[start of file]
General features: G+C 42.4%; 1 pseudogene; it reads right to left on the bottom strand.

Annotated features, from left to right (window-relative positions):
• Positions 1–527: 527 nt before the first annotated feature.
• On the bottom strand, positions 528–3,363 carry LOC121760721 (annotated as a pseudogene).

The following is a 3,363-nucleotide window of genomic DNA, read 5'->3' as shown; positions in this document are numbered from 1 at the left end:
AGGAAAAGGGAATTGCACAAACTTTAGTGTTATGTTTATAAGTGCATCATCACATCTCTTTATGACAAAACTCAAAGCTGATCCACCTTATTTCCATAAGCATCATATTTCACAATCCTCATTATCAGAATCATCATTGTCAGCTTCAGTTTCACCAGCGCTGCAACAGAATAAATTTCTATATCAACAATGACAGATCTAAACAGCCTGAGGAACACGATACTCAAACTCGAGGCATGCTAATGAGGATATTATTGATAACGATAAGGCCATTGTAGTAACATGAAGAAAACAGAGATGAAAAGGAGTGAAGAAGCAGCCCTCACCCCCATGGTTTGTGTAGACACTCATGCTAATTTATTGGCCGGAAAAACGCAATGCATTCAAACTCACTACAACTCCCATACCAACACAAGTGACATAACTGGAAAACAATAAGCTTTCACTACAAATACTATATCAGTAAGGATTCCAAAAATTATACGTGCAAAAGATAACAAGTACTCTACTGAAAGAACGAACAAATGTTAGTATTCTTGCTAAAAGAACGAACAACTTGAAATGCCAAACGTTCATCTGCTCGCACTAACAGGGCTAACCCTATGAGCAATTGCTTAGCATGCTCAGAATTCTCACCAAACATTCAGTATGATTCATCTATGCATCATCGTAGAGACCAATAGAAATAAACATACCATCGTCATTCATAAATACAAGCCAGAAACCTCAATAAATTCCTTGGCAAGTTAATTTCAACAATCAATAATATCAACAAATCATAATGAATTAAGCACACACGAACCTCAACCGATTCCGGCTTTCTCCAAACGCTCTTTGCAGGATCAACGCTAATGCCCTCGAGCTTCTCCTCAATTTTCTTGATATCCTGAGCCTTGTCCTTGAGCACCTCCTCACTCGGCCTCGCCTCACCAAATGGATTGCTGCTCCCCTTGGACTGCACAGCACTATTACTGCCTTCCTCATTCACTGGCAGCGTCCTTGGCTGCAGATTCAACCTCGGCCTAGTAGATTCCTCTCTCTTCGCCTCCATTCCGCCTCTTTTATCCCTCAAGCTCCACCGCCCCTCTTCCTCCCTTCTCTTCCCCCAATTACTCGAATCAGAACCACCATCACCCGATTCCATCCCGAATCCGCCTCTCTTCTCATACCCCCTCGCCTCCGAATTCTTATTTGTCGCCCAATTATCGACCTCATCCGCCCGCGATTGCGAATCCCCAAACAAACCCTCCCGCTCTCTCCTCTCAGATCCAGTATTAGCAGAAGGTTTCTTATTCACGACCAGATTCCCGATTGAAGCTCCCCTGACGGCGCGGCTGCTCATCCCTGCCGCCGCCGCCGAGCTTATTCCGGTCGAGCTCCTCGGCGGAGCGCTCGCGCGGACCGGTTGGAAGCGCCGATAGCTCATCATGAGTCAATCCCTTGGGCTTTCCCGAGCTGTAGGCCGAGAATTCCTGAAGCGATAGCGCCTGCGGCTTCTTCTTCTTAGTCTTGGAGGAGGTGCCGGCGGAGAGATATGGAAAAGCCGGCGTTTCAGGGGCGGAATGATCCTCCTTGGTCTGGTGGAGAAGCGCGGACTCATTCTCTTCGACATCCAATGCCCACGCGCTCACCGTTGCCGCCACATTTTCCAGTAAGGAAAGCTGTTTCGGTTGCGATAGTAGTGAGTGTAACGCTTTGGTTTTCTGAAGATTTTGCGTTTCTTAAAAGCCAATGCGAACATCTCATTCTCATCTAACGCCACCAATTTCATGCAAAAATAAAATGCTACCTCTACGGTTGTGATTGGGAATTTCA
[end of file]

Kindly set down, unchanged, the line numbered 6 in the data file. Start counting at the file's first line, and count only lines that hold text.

AGGAAAAGGGAATTGCACAAACTTTAGTGTTATGTTTATAAGTGCATCATCACATCTCTTTATGACAAAACTCAAAGCTGATCCACCTTATTTCCATAAGCATCATATTTCACAATCCTCATTATCAGAATCATCATTGTCAGCTTCAGTTTCACCAGCGCTGCAACAGAATAAATTTCTATATCAACAATGACAGATCTAAACAGCCTGAGGAACACGATACTCAAACTCGAGGCATGCTAATGAGGATATTATTGATAACGATAAGGCCATTGTAGTAACATGAAGAAAACAGAGATGAAAAGGAGTGAAGAAGCAGCCCTCACCCCCATGGTTTGTGTAGACACTCATGCTAATTTATTGGCCGGAAAAACGCAATGCATTCAAACTCACTACAACTCCCATACCAACACAAGTGACATAACTGGAAAACAATAAGCTTTCACTACAAATACTATATCAGTAAGGATTCCAAAAATTATACGTGCAAAAGATAACAAGTACTCTACTGAAAGAACGAACAAATGTTAGTATTCTTGCTAAAAGAACGAACAACTTGAAATGCCAAACGTTCATCTGCTCGCACTAACAGGGCTAACCCTATGAGCAATTGCTTAGCATGCTCAGAATTCTCACCAAACATTCAGTATGATTCATCTATGCATCATCGTAGAGACCAATAGAAATAAACATACCATCGTCATTCATAAATACAAGCCAGAAACCTCAATAAATTCCTTGGCAAGTTAATTTCAACAATCAATAATATCAACAAATCATAATGAATTAAGCACACACGAACCTCAACCGATTCCGGCTTTCTCCAAACGCTCTTTGCAGGATCAACGCTAATGCCCTCGAGCTTCTCCTCAATTTTCTTGATATCCTGAGCCTTGTCCTTGAGCACCTCCTCACTCGGCCTCGCCTCACCAAATGGATTGCTGCTCCCCTTGGACTGCACAGCACTATTACTGCCTTCCTCATTCACTGGCAGCGTCCTTGGCTGCAGATTCAACCTCGGCCTAGTAGATTCCTCTCTCTTCGCCTCCATTCCGCCTCTTTTATCCCTCAAGCTCCACCGCCCCTCTTCCTCCCTTCTCTTCCCCCAATTACTCGAATCAGAACCACCATCACCCGATTCCATCCCGAATCCGCCTCTCTTCTCATACCCCCTCGCCTCCGAATTCTTATTTGTCGCCCAATTATCGACCTCATCCGCCCGCGATTGCGAATCCCCAAACAAACCCTCCCGCTCTCTCCTCTCAGATCCAGTATTAGCAGAAGGTTTCTTATTCACGACCAGATTCCCGATTGAAGCTCCCCTGACGGCGCGGCTGCTCATCCCTGCCGCCGCCGCCGAGCTTATTCCGGTCGAGCTCCTCGGCGGAGCGCTCGCGCGGACCGGTTGGAAGCGCCGATAGCTCATCATGAGTCAATCCCTTGGGCTTTCCCGAGCTGTAGGCCGAGAATTCCTGAAGCGATAGCGCCTGCGGCTTCTTCTTCTTAGTCTTGGAGGAGGTGCCGGCGGAGAGATATGGAAAAGCCGGCGTTTCAGGGGCGGAATGATCCTCCTTGGTCTGGTGGAGAAGCGCGGACTCATTCTCTTCGACATCCAATGCCCACGCGCTCACCGTTGCCGCCACATTTTCCAGTAAGGAAAGCTGTTTCGGTTGCGATAGTAGTGAGTGTAACGCTTTGGTTTTCTGAAGATTTTGCGTTTCTTAAAAGCCAATGCGAACATCTCATTCTCATCTAACGCCACCAATTTCATGCAAAAATAAAATGCTACCTCTACGGTTGTGATTGGGAATTTCA